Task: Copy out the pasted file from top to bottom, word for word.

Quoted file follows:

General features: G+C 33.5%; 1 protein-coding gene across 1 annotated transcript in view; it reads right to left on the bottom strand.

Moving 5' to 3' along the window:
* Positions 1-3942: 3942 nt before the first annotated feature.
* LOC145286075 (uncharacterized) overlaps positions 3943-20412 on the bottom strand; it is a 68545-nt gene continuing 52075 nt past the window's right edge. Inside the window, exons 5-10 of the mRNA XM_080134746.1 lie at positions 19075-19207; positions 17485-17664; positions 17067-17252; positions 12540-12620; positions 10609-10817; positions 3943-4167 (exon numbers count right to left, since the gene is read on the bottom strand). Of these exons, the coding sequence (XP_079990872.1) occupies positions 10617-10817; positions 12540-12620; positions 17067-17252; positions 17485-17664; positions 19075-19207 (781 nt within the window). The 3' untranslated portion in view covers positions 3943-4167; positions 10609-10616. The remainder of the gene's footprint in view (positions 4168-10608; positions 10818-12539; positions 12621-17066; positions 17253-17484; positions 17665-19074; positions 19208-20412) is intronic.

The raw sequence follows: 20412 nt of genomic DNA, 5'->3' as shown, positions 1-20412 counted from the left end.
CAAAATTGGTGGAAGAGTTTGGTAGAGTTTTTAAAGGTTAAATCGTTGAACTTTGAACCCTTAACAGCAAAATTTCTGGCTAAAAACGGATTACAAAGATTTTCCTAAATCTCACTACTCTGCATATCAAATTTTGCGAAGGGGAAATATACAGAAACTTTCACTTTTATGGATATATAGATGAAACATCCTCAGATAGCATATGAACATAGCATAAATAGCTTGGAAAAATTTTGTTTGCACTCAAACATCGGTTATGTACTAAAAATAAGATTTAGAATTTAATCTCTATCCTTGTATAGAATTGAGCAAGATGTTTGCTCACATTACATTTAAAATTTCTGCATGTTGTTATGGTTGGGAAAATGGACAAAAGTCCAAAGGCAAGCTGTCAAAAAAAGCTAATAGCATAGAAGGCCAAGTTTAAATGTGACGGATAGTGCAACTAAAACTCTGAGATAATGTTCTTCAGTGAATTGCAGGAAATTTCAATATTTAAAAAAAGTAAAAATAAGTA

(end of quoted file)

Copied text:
General features: G+C 33.5%; 1 protein-coding gene across 1 annotated transcript in view; it reads right to left on the bottom strand.

Moving 5' to 3' along the window:
* Positions 1-3942: 3942 nt before the first annotated feature.
* LOC145286075 (uncharacterized) overlaps positions 3943-20412 on the bottom strand; it is a 68545-nt gene continuing 52075 nt past the window's right edge. Inside the window, exons 5-10 of the mRNA XM_080134746.1 lie at positions 19075-19207; positions 17485-17664; positions 17067-17252; positions 12540-12620; positions 10609-10817; positions 3943-4167 (exon numbers count right to left, since the gene is read on the bottom strand). Of these exons, the coding sequence (XP_079990872.1) occupies positions 10617-10817; positions 12540-12620; positions 17067-17252; positions 17485-17664; positions 19075-19207 (781 nt within the window). The 3' untranslated portion in view covers positions 3943-4167; positions 10609-10616. The remainder of the gene's footprint in view (positions 4168-10608; positions 10818-12539; positions 12621-17066; positions 17253-17484; positions 17665-19074; positions 19208-20412) is intronic.

The raw sequence follows: 20412 nt of genomic DNA, 5'->3' as shown, positions 1-20412 counted from the left end.
CAAAATTGGTGGAAGAGTTTGGTAGAGTTTTTAAAGGTTAAATCGTTGAACTTTGAACCCTTAACAGCAAAATTTCTGGCTAAAAACGGATTACAAAGATTTTCCTAAATCTCACTACTCTGCATATCAAATTTTGCGAAGGGGAAATATACAGAAACTTTCACTTTTATGGATATATAGATGAAACATCCTCAGATAGCATATGAACATAGCATAAATAGCTTGGAAAAATTTTGTTTGCACTCAAACATCGGTTATGTACTAAAAATAAGATTTAGAATTTAATCTCTATCCTTGTATAGAATTGAGCAAGATGTTTGCTCACATTACATTTAAAATTTCTGCATGTTGTTATGGTTGGGAAAATGGACAAAAGTCCAAAGGCAAGCTGTCAAAAAAAGCTAATAGCATAGAAGGCCAAGTTTAAATGTGACGGATAGTGCAACTAAAACTCTGAGATAATGTTCTTCAGTGAATTGCAGGAAATTTCAATATTTAAAAAAAGTAAAAATAAGTA